The Burden of Neurosarcoidosis: Essential Approaches to Early Diagnosis and Treatment
Seminars in respiratory and critical care medicine
Neurosarcoidosis (NS) is an often severe, destructive manifestation with a likely under-reported prevalence of 5 to 15% of sarcoidosis cases, and in its active phase demands timely treatment intervention. Clinical signs and symptoms of NS are variable and wide-ranging, depending on anatomical involvement. Cranial nerve dysfunction, cerebrospinal parenchymal disease, aseptic meningitis, and leptomeningeal disease are the most commonly recognized manifestations. However, non-organ-specific potentially neurologically driven symptoms, such as fatigue, cognitive dysfunction, and small fiber neuropathy, appear frequently.Heterogeneous clinical presentations and absence of any single conclusive test or biomarker render NS, and sarcoidosis itself, a challenging definitive diagnosis. Clinical suspicion of NS warrants a thorough systemic and neurologic evaluation hopefully resulting in supportive extraneural physical exam and/or tissue findings. Treatment targets the severity of the manifestation, with careful discernment of whether NS reflects active potentially reversible inflammatory granulomatous disease versus inactive postinflammatory damage whereby functional impairment is unlikely to be pharmacologically responsive. Non-organ-specific symptoms are poorly understood, challenging in deciphering reversibility and often identified too late to respond to conventional immunosuppressive/pharmacological treatment. Physical therapy, coping strategies, and stress reduction may benefit patients with all disease activity levels of NS.This publication provides an approach to screening, diagnosis, disease activity discernment, and pharmacological as well as nonpharmacological treatment interventions to reduce disability and protect health-related quality of life in NS.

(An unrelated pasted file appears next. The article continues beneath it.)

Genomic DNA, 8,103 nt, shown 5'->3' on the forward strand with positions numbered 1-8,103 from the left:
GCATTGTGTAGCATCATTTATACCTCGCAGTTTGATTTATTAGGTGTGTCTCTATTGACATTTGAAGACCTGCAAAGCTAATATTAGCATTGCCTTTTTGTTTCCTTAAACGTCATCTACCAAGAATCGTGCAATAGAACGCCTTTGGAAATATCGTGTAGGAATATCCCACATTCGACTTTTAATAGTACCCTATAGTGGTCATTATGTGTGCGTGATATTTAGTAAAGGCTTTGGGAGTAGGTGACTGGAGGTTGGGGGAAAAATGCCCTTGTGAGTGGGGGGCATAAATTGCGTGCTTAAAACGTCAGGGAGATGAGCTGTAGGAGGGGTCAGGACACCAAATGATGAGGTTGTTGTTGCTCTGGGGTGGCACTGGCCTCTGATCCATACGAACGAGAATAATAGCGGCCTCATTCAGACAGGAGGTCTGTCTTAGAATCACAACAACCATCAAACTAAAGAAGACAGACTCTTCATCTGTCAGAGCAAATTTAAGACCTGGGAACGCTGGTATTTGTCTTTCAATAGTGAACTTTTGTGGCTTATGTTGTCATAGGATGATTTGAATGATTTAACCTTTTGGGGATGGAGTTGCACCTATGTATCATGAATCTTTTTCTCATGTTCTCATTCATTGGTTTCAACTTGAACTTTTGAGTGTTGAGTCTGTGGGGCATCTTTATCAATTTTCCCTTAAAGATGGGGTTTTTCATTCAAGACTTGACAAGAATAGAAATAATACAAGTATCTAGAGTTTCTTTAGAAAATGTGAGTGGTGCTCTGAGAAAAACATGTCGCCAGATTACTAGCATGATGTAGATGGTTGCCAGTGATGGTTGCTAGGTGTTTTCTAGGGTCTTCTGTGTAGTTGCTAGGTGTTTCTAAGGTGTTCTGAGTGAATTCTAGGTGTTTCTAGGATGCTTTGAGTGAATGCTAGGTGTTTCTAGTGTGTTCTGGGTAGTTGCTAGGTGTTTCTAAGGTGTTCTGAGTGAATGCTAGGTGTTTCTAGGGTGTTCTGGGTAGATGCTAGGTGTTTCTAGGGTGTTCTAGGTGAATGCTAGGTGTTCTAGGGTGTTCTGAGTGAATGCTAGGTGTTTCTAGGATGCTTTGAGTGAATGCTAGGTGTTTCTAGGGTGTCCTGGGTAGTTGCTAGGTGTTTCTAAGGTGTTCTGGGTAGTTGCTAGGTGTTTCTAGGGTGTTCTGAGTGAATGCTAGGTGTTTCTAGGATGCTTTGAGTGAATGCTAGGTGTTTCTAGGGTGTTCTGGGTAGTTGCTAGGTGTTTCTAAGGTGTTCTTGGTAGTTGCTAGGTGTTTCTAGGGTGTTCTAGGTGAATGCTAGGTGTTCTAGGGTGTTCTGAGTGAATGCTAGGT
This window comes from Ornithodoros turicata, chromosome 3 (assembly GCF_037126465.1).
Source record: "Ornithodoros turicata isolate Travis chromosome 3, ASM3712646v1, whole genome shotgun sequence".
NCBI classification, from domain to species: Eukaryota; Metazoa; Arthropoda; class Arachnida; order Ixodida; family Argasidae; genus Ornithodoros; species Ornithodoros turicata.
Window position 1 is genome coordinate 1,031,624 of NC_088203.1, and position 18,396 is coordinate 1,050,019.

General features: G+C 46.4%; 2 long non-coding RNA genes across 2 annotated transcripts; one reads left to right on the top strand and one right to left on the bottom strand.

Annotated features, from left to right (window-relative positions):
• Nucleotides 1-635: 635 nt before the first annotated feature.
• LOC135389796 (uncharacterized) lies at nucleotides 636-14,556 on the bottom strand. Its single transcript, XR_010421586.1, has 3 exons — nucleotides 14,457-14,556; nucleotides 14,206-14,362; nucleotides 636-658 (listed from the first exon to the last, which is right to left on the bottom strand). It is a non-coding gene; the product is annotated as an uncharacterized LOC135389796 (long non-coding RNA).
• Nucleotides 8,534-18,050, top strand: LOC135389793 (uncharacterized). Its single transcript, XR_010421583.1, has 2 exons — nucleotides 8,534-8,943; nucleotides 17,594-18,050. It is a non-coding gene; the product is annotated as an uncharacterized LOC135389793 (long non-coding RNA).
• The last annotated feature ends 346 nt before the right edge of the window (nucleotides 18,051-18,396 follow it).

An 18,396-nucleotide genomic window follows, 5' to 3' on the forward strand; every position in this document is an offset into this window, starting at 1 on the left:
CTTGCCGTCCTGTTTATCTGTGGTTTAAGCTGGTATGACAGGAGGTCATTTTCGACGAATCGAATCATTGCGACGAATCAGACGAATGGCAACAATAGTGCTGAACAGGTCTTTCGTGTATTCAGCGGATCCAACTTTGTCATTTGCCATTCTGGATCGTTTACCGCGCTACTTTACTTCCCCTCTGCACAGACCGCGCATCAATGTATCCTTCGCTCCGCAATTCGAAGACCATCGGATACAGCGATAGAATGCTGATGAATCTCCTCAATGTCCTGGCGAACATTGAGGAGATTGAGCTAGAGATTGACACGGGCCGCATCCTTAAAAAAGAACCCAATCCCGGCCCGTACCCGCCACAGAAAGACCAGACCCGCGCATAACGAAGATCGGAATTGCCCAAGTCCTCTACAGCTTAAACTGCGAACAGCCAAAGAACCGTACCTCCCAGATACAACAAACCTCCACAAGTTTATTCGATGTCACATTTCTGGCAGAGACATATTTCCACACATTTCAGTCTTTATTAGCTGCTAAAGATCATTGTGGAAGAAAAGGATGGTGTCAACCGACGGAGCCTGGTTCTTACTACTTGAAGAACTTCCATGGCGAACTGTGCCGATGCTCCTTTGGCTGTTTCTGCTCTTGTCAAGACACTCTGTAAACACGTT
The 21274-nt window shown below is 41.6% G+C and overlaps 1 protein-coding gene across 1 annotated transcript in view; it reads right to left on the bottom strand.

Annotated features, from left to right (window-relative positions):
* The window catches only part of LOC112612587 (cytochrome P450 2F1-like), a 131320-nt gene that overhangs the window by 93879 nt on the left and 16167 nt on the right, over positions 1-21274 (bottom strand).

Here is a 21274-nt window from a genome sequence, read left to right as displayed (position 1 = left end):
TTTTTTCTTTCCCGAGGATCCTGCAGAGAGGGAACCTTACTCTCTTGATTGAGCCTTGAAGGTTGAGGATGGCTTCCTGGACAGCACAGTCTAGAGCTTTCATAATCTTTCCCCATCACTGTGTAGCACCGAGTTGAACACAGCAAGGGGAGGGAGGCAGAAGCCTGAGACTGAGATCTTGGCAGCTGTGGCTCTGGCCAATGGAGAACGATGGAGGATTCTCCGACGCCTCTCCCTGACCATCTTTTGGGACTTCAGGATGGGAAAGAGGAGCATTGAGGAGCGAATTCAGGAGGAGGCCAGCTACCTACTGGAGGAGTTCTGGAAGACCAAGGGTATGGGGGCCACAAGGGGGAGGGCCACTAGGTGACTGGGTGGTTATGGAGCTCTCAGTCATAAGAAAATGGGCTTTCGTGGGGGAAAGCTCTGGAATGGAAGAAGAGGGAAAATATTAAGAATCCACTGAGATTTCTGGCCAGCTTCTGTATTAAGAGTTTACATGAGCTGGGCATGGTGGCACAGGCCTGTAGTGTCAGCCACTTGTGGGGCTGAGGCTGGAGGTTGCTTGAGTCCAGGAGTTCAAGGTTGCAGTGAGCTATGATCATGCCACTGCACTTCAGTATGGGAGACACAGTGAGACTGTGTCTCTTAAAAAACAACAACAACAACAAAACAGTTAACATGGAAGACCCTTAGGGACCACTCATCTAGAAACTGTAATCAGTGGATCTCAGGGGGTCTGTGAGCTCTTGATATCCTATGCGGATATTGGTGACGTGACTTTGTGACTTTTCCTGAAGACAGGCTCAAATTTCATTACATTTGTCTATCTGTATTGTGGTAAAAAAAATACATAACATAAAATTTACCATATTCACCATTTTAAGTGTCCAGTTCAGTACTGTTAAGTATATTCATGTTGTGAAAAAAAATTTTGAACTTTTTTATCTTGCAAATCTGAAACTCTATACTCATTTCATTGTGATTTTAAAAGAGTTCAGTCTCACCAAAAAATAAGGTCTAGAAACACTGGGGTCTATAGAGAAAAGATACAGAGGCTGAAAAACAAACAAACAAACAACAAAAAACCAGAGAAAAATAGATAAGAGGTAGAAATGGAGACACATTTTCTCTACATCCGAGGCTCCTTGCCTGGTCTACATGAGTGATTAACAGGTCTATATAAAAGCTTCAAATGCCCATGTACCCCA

Voortman, Mareye; Stern, Barney J.; Saketkoo, Lesley Ann; and Drent, Marjolein, "The Burden of Neurosarcoidosis: Essential Approaches to Early Diagnosis and Treatment" (2020). School of Medicine Faculty Publications. 1720.